Smithfield sale to China casts a new light on your kid’s ham sandwich
A Chinese pork producer is looking to buy Smithfield Foods, one of the largest producers of pork products in the US. Should the sale cause parents concern about China's food safety issues?
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In 2011, an NBC news article said more than 2,000 athletes from at least 181 countries competing in the 14th FINA World Aquatics Championships, hosted that year by China, refused to eat the country’s beef or pork in order not to run afoul of the anti-doping rules. Good on them, because a World Anti-Doping Agency report from that time, cited in the NBC article, discovered 22 of 28 travelers returning from China tested positive for clenbuterol.Skip to next paragraph
Lisa Suhay, who has four sons at home in Norfolk, Va., is a children’s book author and founder of the Norfolk (Va.) Initiative for Chess Excellence (NICE) , a nonprofit organization serving at-risk youth via mentoring and teaching the game of chess for critical thinking and life strategies.
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The NBC reporter's conclusion: “The hard evidence from the World Anti-Doping Agency’s report is a damning indictment of Chinese food standards at a time when the government has been dealing with a rash of food safety issues all over the country.”
The Livestrong website gives a long list of dangerous side effects the drug, used in veterinary medicine as an antihistamine, can have when humans ingest it.
As a parent, I want to know how this kind of food-related, accidental and unwanted drug ingestion can occur.
Still, I wasn’t too worried because I know there’s a pending federal review of the merger’s implications for national security, according to Robert Passikoff, founder and president of Brand Keys Inc., a brand and marketing consulting company based in New York.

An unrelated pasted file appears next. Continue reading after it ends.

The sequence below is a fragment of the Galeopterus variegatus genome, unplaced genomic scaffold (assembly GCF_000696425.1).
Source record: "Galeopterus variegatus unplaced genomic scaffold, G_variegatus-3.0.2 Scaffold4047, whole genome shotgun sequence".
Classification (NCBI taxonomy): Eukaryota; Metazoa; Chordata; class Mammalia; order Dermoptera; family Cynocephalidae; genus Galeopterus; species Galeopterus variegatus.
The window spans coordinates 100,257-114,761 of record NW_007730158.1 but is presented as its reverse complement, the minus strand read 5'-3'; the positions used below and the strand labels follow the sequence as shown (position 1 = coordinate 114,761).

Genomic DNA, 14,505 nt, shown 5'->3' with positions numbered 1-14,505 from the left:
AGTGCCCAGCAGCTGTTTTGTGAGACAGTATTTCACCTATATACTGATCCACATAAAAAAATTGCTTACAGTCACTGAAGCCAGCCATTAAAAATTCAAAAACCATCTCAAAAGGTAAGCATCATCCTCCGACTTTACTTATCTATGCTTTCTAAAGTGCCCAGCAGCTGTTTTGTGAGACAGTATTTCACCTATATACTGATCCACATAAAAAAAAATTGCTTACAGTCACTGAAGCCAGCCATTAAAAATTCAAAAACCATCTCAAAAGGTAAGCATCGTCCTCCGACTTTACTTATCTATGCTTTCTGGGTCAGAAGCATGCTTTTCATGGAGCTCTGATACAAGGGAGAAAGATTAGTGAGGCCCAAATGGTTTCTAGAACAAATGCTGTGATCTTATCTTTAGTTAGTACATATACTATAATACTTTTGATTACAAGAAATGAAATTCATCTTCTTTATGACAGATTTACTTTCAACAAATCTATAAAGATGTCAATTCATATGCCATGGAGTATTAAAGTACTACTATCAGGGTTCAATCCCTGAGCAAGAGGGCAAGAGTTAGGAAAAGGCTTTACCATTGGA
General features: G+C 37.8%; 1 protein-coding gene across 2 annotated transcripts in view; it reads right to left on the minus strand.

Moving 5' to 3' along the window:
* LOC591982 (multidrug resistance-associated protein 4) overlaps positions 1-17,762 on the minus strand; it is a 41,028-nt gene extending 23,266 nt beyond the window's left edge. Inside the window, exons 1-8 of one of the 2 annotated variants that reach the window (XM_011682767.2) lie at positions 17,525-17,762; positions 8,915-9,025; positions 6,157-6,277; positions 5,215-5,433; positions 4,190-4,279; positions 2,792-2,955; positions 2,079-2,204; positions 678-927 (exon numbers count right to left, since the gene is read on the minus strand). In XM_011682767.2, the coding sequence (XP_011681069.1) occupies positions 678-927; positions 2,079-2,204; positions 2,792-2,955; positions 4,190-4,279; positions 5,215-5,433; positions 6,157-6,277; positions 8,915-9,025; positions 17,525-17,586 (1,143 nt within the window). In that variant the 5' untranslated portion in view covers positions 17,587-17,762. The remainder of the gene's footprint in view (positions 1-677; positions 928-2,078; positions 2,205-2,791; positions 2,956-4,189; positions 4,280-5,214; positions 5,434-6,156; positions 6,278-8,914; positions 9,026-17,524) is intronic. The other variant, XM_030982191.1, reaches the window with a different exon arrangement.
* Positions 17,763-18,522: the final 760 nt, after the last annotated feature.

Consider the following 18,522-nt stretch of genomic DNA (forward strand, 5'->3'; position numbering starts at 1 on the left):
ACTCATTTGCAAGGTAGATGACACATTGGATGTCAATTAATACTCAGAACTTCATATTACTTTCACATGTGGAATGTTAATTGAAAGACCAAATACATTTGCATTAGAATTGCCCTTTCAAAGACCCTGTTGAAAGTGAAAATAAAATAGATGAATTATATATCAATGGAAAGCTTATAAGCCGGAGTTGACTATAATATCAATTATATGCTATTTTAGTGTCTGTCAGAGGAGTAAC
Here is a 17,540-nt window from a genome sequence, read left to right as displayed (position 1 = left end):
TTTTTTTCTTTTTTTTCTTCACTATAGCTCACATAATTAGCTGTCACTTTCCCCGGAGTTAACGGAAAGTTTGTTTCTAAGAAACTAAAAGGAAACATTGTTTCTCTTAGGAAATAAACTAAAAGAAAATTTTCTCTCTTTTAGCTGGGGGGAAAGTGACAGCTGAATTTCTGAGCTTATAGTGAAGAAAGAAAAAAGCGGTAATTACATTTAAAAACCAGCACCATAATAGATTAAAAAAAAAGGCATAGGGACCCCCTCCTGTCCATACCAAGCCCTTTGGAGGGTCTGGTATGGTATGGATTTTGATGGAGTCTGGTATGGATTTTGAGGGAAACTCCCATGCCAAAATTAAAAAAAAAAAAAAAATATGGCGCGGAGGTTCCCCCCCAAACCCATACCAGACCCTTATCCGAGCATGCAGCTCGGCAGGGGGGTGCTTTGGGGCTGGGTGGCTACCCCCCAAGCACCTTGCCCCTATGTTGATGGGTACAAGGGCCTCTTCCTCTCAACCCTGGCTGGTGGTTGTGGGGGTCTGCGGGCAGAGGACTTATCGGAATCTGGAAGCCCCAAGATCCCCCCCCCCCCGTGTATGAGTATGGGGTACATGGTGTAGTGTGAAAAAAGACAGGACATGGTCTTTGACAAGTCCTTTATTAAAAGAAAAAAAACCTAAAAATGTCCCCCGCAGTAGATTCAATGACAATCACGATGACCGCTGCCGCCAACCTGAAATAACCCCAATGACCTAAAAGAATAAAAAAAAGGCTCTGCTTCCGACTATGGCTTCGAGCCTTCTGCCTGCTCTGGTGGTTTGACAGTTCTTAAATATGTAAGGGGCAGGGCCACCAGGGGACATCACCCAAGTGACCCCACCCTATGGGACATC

However, I then read further in the Virginian-Pilot story and learned that most Americans are considered unlikely to share my concerns and Marshall’s.
“To the consumer, it doesn’t matter,” Kenneth Bernhardt, a marketing professor who specializes in consumer behavior at Georgia State University, told the Pilot. “The key is not the ownership but the brand, and does the product deliver on the brand promise.”
The chairman of Shuanghui International Holdings, who last week won Smithfield’s acceptance for what would be the largest Chinese acquisition of a US company, said he wants to tap foreign expertise and technology to help reshape food safety and production at home.
“The question of food safety, whether it’s to American consumers or Chinese consumers, is a big deal,” Wan said, according to The Pilot. “Our nation has a tighter and tighter grip over food safety.”
“Europe and America have excellent skills and equipment,” Wan said in the article. “If we go and purchase businesses from America and Europe, develop China’s meat industry, we will raise the level and standard of our food safety.”
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